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Interview Strategies of Eyewitness Testimony

InterviewStrategies of Eyewitness Testimony

Aneyewitness is a person who sees some act or occurrence that can givea firsthand account of it. The eyewitness testimony is a legal termthat refers to the situational description by a witness of whathappened during a crime or incident. Through both cognitive andmemory research, the testimony by the eyewitness can be influencedand be incorrect following some external factors like stress, outsideinterference like the misattribution of the reminiscence or aforemost questioning (Eisen, Quas, and Goodman, 2002). The legalprofessionals or jurors must consider the likelihood of unreliabilityto not pass a wrong verdict to an innocent individual. Such factorshave attributed the legal systems of various countries and stateswithin the United States to amend how the eyewitness testimony ispresented in the courtroom. The eyewitness testimony being aspecialized focus on the cognitive psychology various psychologistsin history have questioned the dependability of the eyewitnesstestimony from as an early as in the 20th century (Miller, n.d.).

Oneof the primary techniques used in the questioning the eyewitness isthe cognitive interview (CI) about what they may recall from a crimescene. The primary aim of the CI is to ensure that the eyewitnessesare familiar and aware of all the events that occurred during anincident using four retrievals (Miller, n.d.). The CI aids to reducethe chances of misinterpretation and improbability which is mostlycommon in the questioning process of the conventional police forceinterviews. The results that follow after the use of CI areincredible, enhance the procedure of memory retrieval and have seenthat they elicit memories without producing incorrect accounts. Thetechnique of cognitive interview has been widely adopted by thepolice departments, and other investigation bureaus and trainingprograms and manuals have been founded too (Rasmussen, Brouwer andDay, 2012).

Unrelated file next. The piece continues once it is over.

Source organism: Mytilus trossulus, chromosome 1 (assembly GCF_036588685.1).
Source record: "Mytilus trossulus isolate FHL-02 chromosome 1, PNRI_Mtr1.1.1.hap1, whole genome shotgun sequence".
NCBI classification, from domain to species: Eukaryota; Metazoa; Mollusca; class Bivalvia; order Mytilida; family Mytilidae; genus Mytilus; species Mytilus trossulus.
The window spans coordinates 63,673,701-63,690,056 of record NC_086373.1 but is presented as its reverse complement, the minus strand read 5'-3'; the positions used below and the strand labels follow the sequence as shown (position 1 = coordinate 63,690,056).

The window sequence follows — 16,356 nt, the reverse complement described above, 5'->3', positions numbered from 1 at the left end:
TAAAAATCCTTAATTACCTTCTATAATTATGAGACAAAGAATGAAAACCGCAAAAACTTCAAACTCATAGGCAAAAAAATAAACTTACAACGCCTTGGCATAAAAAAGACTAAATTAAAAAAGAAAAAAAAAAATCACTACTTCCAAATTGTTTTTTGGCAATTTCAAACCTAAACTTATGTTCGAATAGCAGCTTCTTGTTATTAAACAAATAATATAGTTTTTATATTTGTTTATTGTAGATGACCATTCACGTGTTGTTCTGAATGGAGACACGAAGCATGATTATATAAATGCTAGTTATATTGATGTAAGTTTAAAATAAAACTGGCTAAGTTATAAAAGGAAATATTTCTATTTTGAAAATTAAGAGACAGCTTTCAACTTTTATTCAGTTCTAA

Wheninterviewing the eyewitnesses the police have been trained in theprocesses that help the cooperating witnesses to recall as much aspossible because both the victims and eyewitnesses of a crime tend tohave poor memories due to the circumstances that they have beensubjected to. The traditional standard police technique of method mayencourage the free call but again is faced with some challenges likeinterruptions or ending an interview after believing that all therequired facts are collected (Miller, n.d.). Police around the worldshould not focus on training that is meant for the suspects but also,eyewitnesses to increase the chances of an event memory. The policemust adopt the perspective change instructions while questioning theeyewitnesses to activate other schemas impulsively that may berelated to the crime event (Rasmussen, Brouwer and Day, 2012).

Thecognitive interview strategies give the police officers a set ofguidance criteria. The given set of open end questions gives theeyewitness the chance to be broad in their answers. Unlike in theconventional procedures, the witnesses were forced to be specific,and that was biased. The CI results to the witnesses to give thefragmented details that at first seem irrelevant but aid in carryingthe investigation (Rasmussen, Brouwer and Day, 2012). This interviewprocesses sometimes exposes some vital information that was notpreviously recalled. The CI interviewers reduce the improbabilitythat is associated with the witnesses being anxious about the entireinterview process because they are not sure what is expected of them.They explain the witness centered nature of the interview andencourage the victims and eyewitnesses to ask any questions about theprocess (Eisen, Quas, and Goodman, 2002).


Eisen,M., Quas, J. and Goodman, G. (2002). Memoryand suggestibility in the forensic interview.Mahwah, NJ: Lawrence Erlbaum Associates.

Miller,K. (n.d.). Cognitiveinterviewing methodology.

Rasmussen,G., Brouwer, C. and Day, D. (2012). Evaluatingcognitive competences in interaction.Amsterdam/Philadelphia: John Benjamins Pub. Co.